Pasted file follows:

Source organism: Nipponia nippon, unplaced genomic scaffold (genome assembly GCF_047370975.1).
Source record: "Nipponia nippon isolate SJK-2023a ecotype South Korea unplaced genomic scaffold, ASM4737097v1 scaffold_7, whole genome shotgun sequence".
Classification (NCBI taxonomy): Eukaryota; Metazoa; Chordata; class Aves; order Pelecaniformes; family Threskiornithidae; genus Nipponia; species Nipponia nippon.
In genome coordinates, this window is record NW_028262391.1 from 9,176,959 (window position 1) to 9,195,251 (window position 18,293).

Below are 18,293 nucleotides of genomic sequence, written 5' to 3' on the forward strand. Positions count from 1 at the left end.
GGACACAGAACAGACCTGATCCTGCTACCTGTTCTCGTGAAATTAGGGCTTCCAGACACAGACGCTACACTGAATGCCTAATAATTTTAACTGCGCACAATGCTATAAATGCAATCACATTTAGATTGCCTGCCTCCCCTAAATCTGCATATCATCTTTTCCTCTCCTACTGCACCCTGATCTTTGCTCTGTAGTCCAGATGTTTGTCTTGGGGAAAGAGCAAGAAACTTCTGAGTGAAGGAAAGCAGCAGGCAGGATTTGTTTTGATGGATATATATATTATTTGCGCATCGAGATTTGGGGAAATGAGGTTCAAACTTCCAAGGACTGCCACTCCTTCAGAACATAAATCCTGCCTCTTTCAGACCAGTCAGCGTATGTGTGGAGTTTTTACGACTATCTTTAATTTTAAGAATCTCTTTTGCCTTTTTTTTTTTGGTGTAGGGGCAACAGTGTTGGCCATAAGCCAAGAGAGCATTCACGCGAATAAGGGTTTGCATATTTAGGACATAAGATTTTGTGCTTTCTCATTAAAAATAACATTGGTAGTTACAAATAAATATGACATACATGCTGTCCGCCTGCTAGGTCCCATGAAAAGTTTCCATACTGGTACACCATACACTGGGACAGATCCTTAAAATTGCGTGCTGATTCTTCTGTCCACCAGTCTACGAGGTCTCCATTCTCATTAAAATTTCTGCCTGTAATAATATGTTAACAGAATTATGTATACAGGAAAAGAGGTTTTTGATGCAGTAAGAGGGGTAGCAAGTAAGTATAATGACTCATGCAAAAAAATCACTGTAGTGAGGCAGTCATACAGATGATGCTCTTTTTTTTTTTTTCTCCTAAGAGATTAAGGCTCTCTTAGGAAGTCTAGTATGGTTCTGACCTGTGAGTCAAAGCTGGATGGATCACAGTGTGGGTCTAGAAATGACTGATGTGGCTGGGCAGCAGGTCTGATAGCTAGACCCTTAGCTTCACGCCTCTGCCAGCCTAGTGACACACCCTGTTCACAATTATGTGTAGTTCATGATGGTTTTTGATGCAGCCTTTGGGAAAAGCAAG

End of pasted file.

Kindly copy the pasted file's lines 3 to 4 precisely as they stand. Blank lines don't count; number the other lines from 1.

Classification (NCBI taxonomy): Eukaryota; Metazoa; Chordata; class Aves; order Pelecaniformes; family Threskiornithidae; genus Nipponia; species Nipponia nippon.
In genome coordinates, this window is record NW_028262391.1 from 9,176,959 (window position 1) to 9,195,251 (window position 18,293).